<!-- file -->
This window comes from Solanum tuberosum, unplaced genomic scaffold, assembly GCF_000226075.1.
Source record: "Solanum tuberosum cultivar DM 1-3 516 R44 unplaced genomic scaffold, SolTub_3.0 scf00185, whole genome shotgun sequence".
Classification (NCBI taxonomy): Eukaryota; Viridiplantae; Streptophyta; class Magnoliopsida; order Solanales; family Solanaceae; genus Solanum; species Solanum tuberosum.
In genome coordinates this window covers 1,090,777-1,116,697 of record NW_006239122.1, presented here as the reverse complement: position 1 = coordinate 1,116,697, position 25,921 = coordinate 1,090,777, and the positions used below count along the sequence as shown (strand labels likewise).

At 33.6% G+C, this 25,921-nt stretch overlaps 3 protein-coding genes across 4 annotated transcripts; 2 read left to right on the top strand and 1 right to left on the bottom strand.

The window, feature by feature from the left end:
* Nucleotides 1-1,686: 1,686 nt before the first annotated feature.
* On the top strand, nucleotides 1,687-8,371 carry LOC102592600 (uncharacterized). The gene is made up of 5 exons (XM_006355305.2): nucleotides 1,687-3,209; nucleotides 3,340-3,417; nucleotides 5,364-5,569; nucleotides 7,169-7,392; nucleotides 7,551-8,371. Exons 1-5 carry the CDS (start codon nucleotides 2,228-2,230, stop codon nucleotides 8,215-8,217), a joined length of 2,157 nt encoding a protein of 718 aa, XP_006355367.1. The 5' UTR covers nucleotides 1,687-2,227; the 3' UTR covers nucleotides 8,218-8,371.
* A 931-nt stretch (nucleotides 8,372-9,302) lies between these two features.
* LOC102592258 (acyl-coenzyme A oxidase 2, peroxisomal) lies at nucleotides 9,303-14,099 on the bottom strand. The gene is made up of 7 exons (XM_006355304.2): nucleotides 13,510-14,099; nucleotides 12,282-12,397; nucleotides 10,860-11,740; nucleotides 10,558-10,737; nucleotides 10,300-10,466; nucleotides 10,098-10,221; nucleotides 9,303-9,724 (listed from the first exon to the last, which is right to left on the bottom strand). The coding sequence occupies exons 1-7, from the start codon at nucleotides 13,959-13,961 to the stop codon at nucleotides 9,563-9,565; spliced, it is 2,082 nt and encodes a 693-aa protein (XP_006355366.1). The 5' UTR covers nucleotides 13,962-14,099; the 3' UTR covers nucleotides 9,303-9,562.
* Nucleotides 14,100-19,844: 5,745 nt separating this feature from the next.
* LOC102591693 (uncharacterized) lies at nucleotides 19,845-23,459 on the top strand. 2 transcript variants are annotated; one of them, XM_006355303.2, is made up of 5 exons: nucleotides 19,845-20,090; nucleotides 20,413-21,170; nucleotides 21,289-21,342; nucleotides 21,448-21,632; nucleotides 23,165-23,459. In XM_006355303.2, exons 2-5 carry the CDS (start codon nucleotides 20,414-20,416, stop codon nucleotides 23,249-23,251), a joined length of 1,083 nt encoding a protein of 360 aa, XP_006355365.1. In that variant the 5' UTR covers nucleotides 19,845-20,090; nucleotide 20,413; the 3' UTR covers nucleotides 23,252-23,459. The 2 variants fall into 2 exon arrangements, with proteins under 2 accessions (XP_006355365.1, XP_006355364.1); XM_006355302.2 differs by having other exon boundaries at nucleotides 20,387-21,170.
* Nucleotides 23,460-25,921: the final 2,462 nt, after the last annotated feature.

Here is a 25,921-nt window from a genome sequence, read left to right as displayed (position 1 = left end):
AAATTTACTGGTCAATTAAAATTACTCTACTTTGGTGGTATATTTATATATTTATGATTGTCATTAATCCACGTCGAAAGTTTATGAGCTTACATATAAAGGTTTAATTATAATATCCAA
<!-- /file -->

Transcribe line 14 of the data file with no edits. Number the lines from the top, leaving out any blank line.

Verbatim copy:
Here is a 25,921-nt window from a genome sequence, read left to right as displayed (position 1 = left end):